St. Nicholas is coming to town

Reflections on Life
By Melvin Arrington

St. Nicholas (270-343), whose feast day is December 6, is one of the most popular saints among children and adults alike, undoubtedly due to his association with Santa Claus. In spite of his renown, few facts are known about his life, and much of what we do know is probably legendary.

Born into a wealthy family, Nicholas became famous in his time for his anonymous acts of charity. When he learned of members of his community who were in great need, he would, under the cover of night, secretly enter their house and leave bags of gold.

The most-often recounted story of his generosity involved a poor man’s three daughters who, because they lacked dowries, were unable to marry. This meant they were facing the only other option available to them: a life of prostitution. On three separate nights Nicholas threw a bag of gold through the man’s window, thereby providing the means for each of the three girls to marry.

Nicholas served as bishop of Myra, a city located on the Mediterranean Sea in Asia Minor (modern-day Turkey). During the persecutions of the Emperor Diocletian, he was imprisoned for his faith, but released when Constantine rose to power. In the 11th century, after the Saracens took control of Myra, his relics were secretly removed from the Myra Cathedral and transferred to Bari, Italy. Over the centuries his popularity continued to grow and spread throughout Europe.

At the Council of Nicaea (325) Nicholas condemned Arianism and, according to legend, confronted Arius, the promoter of this heretical doctrine, striking him in the face. Whether he punched him in the nose or, more likely, slapped him, it was a bold gesture of righteous indignation, indicative of his zeal for defending the truth.

Countless miracles have been attributed to him, among them stories of sailors rescued at sea, corn multiplied in order to feed starving people, and children who had been murdered being brought back to life. It is said that a sweet-smelling oil with healing properties exudes from his remains to this day.

So, how did this fourth-century bishop evolve into the Santa Claus and Father Christmas of modern times? Much of it has to do with tales of the saint’s fabled generosity. Those accounts became a primary source, along with the visit of the Magi to the Christ Child, for our custom of giving gifts during the holidays. Linguistics also played a role in this makeover. Over time “Saint” became “Santa” and the last two syllables of his name, “cholas,” turned into “Claus.”

My notion of what Santa Claus looks like was formed by depictions of the jolly ole fellow in Coca-Cola advertising in the 1950s and by the huge Santa that would miraculously appear in the display window at the old McRae’s department store in downtown Jackson during the Christmas shopping season. Both showed him to be a plump, jovial, white-haired old man with a prodigious beard, dressed in a flashy red suit. I’m almost certain the original St. Nicholas looked nothing like those figures.

Popular culture preserves this link between the saint and the North Pole’s most celebrated resident, as seen in the much-loved poem “A Visit from St. Nicholas” by Clement Clarke Moore (1823), which begins: “’Twas the night before Christmas, when all through the house / Not a creature was stirring, not even a mouse; / The stockings were hung by the chimney with care, / In hopes that St. Nicholas soon would be there.”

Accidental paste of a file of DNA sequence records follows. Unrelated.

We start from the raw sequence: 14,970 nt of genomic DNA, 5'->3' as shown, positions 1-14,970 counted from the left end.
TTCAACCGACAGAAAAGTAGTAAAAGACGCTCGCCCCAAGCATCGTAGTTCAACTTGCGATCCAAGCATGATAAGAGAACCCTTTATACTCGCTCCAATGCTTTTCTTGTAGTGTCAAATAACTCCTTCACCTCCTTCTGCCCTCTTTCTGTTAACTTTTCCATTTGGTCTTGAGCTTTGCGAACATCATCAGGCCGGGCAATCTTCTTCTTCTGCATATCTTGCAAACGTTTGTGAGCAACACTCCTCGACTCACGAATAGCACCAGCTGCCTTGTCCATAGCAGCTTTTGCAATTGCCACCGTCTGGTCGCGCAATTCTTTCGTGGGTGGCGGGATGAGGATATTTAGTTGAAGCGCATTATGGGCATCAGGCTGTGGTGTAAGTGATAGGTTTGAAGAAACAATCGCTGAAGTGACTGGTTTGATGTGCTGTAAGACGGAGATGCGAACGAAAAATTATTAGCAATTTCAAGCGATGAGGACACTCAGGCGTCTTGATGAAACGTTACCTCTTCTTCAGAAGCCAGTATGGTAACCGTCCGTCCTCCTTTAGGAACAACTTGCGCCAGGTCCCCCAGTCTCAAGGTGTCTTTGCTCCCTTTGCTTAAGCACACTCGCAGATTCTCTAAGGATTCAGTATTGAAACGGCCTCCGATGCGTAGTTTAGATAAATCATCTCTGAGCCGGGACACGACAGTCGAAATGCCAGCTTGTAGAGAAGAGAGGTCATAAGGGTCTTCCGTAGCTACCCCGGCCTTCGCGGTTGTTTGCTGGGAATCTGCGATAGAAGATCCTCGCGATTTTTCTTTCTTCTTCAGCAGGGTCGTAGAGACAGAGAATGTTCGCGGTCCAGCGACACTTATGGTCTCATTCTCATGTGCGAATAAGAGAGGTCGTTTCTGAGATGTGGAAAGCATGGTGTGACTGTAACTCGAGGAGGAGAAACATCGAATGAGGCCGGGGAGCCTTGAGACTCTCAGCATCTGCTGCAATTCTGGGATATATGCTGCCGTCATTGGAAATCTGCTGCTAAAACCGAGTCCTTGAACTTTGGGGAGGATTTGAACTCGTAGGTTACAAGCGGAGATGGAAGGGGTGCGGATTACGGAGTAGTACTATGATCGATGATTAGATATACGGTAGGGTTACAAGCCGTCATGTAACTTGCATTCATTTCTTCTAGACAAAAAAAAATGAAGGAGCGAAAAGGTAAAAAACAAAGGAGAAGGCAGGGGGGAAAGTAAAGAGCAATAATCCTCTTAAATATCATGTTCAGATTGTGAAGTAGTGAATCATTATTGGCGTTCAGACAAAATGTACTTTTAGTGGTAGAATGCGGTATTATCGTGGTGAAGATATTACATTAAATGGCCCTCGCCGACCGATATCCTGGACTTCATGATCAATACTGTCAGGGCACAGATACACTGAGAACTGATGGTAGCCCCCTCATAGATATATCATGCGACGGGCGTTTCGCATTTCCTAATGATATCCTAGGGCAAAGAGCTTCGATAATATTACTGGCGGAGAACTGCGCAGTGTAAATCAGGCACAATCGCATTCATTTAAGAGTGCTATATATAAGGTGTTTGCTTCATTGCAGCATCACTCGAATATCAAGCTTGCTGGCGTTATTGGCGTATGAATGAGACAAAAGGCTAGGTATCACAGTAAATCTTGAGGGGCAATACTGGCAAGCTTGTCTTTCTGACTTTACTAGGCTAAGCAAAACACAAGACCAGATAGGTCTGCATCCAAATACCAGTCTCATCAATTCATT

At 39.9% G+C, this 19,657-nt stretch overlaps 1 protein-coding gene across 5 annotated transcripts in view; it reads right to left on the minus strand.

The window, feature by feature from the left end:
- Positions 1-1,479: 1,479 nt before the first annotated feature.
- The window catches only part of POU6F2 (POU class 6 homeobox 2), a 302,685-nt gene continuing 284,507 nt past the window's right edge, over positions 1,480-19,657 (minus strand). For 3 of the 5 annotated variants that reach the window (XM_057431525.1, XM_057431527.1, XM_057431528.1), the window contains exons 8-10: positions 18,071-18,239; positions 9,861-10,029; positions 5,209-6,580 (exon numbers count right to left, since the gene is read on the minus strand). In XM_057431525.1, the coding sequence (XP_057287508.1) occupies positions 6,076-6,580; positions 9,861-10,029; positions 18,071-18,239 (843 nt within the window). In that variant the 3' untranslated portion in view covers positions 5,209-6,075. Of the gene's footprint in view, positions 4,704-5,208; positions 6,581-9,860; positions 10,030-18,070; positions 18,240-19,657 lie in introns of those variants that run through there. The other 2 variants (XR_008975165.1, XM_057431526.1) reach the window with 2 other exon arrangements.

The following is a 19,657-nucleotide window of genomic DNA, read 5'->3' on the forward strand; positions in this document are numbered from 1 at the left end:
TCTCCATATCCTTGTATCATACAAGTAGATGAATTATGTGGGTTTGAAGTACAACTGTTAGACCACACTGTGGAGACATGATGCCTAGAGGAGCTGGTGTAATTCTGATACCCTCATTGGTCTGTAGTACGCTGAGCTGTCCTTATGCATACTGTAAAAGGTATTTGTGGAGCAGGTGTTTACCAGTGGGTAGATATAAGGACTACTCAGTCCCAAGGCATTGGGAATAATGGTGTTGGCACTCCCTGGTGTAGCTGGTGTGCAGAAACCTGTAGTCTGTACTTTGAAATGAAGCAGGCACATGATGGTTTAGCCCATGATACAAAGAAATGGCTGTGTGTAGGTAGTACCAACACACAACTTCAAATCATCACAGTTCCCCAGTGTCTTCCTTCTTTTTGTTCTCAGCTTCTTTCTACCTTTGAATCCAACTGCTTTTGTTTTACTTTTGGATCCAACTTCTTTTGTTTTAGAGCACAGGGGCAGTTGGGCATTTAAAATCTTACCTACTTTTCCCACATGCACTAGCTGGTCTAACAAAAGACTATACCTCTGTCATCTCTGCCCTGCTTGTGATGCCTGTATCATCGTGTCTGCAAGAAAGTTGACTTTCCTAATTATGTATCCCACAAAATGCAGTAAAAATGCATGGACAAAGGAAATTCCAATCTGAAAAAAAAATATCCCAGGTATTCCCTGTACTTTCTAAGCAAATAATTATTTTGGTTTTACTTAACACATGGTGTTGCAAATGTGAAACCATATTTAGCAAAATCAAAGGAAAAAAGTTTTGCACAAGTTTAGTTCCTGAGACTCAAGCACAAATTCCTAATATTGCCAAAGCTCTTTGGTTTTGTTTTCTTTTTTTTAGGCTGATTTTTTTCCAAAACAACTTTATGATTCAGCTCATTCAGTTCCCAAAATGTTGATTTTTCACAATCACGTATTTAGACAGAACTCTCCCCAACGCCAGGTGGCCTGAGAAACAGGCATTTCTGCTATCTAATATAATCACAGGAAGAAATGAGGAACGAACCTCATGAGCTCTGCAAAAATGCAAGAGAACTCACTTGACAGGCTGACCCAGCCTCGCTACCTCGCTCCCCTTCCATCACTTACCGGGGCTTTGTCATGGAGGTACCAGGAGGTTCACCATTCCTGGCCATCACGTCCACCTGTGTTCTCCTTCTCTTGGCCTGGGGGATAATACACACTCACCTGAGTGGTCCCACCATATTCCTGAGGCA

By 1953, when the singing cowboy Gene Autry released the version of the Yuletide classic, “Santa Claus Is Comin’ to Town” that I remember hearing as a child, the transformation to Santa Claus was complete.

Traditionally, much of the talk during the holidays is focused on acquisition of material goods: “What did Santa Claus bring you?” or “What did you ‘get’ for Christmas?” Our modern culture, through the media, preaches the message over and over, non-stop, that the more things we accumulate the happier we will be.

Just consider all the advertising we see this time of year for luxury items. But more is really less because we eventually grow weary with what we have and seek to acquire different, newer, better products. We want more and more but can never get enough.

Worldly goods just can’t satisfy the longings of the human heart. They may give us a temporary feeling of fulfillment and contentment, but that quickly fades, and soon we’re looking for something else to feed the hunger of our acquisitive nature.

St. Nicholas, on the other hand, teaches that we should place the emphasis not on receiving, acquiring and accumulating, but on giving – a concept that makes no sense at all from a worldly perspective.

Rather than just counting what I have received, perhaps I should reflect instead on what I have given this year. My reflection should also include the question, “Did I give from the heart or just out of a sense of social obligation?”

Love of God and neighbor will motivate us not only to make monetary donations but also an offering of ourselves, that is, our time and talents. There are no substitutes for giving and service. These are the only ways we will find fulfillment and true happiness.

Yes, Virginia, there is a Santa Claus. He’s real, and his true name is Nicholas. On Christmas Eve Ole St. Nick is coming to town and, like the Magi, he’s bearing gifts. May we all join in the spirit of the season and be gift-bearers as well. Merry Christmas to one and all!

(Melvin Arrington is a Professor Emeritus of Modern Languages for the University of Mississippi and a member of St. John Oxford.)